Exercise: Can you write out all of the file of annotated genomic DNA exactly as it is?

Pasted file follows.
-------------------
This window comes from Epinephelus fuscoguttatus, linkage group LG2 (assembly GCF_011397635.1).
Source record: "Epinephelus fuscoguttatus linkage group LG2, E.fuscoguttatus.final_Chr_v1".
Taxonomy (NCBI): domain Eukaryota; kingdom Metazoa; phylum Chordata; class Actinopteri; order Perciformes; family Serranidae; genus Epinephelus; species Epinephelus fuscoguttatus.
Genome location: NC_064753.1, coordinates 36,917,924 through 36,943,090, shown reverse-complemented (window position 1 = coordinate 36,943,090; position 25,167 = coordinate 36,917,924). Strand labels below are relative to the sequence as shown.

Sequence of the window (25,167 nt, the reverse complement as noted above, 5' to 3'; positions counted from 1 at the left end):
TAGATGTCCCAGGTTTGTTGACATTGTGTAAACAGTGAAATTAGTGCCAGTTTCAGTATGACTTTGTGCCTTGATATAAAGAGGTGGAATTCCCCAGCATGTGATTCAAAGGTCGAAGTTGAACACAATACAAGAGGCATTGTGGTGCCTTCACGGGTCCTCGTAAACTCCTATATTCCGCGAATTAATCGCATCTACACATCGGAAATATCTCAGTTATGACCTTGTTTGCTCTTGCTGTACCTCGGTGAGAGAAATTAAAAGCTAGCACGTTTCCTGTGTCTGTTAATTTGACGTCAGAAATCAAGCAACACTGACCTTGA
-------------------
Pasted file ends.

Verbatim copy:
This window comes from Epinephelus fuscoguttatus, linkage group LG2 (assembly GCF_011397635.1).
Source record: "Epinephelus fuscoguttatus linkage group LG2, E.fuscoguttatus.final_Chr_v1".
Taxonomy (NCBI): domain Eukaryota; kingdom Metazoa; phylum Chordata; class Actinopteri; order Perciformes; family Serranidae; genus Epinephelus; species Epinephelus fuscoguttatus.
Genome location: NC_064753.1, coordinates 36,917,924 through 36,943,090, shown reverse-complemented (window position 1 = coordinate 36,943,090; position 25,167 = coordinate 36,917,924). Strand labels below are relative to the sequence as shown.

Sequence of the window (25,167 nt, the reverse complement as noted above, 5' to 3'; positions counted from 1 at the left end):
TAGATGTCCCAGGTTTGTTGACATTGTGTAAACAGTGAAATTAGTGCCAGTTTCAGTATGACTTTGTGCCTTGATATAAAGAGGTGGAATTCCCCAGCATGTGATTCAAAGGTCGAAGTTGAACACAATACAAGAGGCATTGTGGTGCCTTCACGGGTCCTCGTAAACTCCTATATTCCGCGAATTAATCGCATCTACACATCGGAAATATCTCAGTTATGACCTTGTTTGCTCTTGCTGTACCTCGGTGAGAGAAATTAAAAGCTAGCACGTTTCCTGTGTCTGTTAATTTGACGTCAGAAATCAAGCAACACTGACCTTGA